I was excited to try this and followed it to the letter but the whole dish tasted like hand lotion. Just not to my taste, the whole combo of sage, lemon and cinnamon just grossed me out. I'm sure a sub of coconut milk would have helped some.
 
Vicki P. April 14, 2016
The good news is that the chicken was moist. I roasted it the first 45 min. covered based on my reading. The chicken had the gentle taste of garlic, cinnamon, and herbs. I couldn't taste the lemon. I find the look of the separated milk curd unappetizing so removed it to the extent possible. I strained the sauce twice to remove herbs and curd. I added a cup of sliced crimini mushrooms to the sauce and poached them until tender. It turned out to be a good sauce for the chicken. When I browned the chicken I used half olive oil and half butter. I used 2.5 cups of whole milk. The recipe is very easy to throw together and my friends all liked the finished product.<br />
 
Karla February 28, 2016
Can this be made with a Perdue Oven stuffer roaster? or should I use a whole frying chicken? Has anyone made this with split parts of a chicken? ie, leg or breast quarters?
 
Monte M. February 28, 2016
I implore you to read this before you start this recipe...http://www.chewingthefat.us.com/2015/04/a-tale-of-two-chickens-jamie-olivers.html
 
Lynette M. January 4, 2016
Could you do this in a pressure cooker?
 
Monte M. January 4, 2016
I wouldn't cook it at all...I think it's particularly awful. This is especially true when I compared it to a very similar recipe from Richard Olney...here's a link to that one....http://www.chewingthefat.us.com/2016/01/chicken-breasts-with-tomatoes-and.html
 
Julie-Anne April 26, 2017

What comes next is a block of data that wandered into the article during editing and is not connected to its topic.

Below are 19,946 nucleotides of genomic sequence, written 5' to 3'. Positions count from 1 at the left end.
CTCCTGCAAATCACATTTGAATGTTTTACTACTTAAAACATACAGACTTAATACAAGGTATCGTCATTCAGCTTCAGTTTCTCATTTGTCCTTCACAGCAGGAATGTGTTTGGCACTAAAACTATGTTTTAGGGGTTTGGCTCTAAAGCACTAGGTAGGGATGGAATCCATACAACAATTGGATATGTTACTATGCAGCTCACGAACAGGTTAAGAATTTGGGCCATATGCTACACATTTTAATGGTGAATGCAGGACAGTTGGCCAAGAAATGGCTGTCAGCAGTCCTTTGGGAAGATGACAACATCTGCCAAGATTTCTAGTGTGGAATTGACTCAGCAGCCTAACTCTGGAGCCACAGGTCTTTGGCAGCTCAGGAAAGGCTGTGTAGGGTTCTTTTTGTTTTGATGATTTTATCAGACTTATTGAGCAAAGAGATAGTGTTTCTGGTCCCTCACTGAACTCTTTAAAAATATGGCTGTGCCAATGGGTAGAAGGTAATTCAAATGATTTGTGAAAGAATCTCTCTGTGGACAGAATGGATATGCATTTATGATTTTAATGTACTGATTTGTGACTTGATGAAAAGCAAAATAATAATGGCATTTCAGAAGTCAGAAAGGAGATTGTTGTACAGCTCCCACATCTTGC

Haha! With the NY Times article the other day, I guess this is getting more comments. Came back to read them and checked out your blog entry. I do not think you're crazy for not liking it. I've made it 3 times now and the most recent time was more "eh" than the first two times, which somehow were tastier. I still like it, but agree it's not the "greatest chicken ever" and I can totally see how people would find it unappealing. Look forward to trying the Olney recipe!
 
Jonathan W. November 4, 2015
My mother made this recipe about 30 years ago but there was one difference instead of cinnamon she used Madagascan green peppers and it's dry cousin black pepper.
 
pidgeon92 October 7, 2015
I've been making this recipe for years, and just happen to have a chicken defrosting on this counter to make this very meal tonight. I've found that I need a bit more milk, so I use 12oz. I grate the lemon zest rather than use big strips, and then a slice the lemons and stuff a few sliced in the chicken, and leave the rest floating the in milk. I throw in all the cloves from the garlic bulb, and often toss in small potatoes and carrots to round out the meal.
 
Eva V. August 26, 2015
Although a fan of this recipe I much prefer The Kitchn's Asian twist on it: the milk is substituted by coconut milk and the herbs are also more Asiany (you know what I mean ;0)) http://www.thekitchn.com/recipe-coconut-milk-chicken-98547. Instead of the potatoes called for in the recipe I use pumpkin. It's fragrant, comforting and delicious.
 
Alla September 21, 2015
Totally agree! I tried both and much prefer the coconut milk variation.
 
zaini April 8, 2015
I wonder if this will appeal to an Indian.
 
Susan B. April 8, 2015
Can you use a lactose free substitute for the milk, or is it the sugar in the milk which is necessary?
 
Eva V. August 26, 2015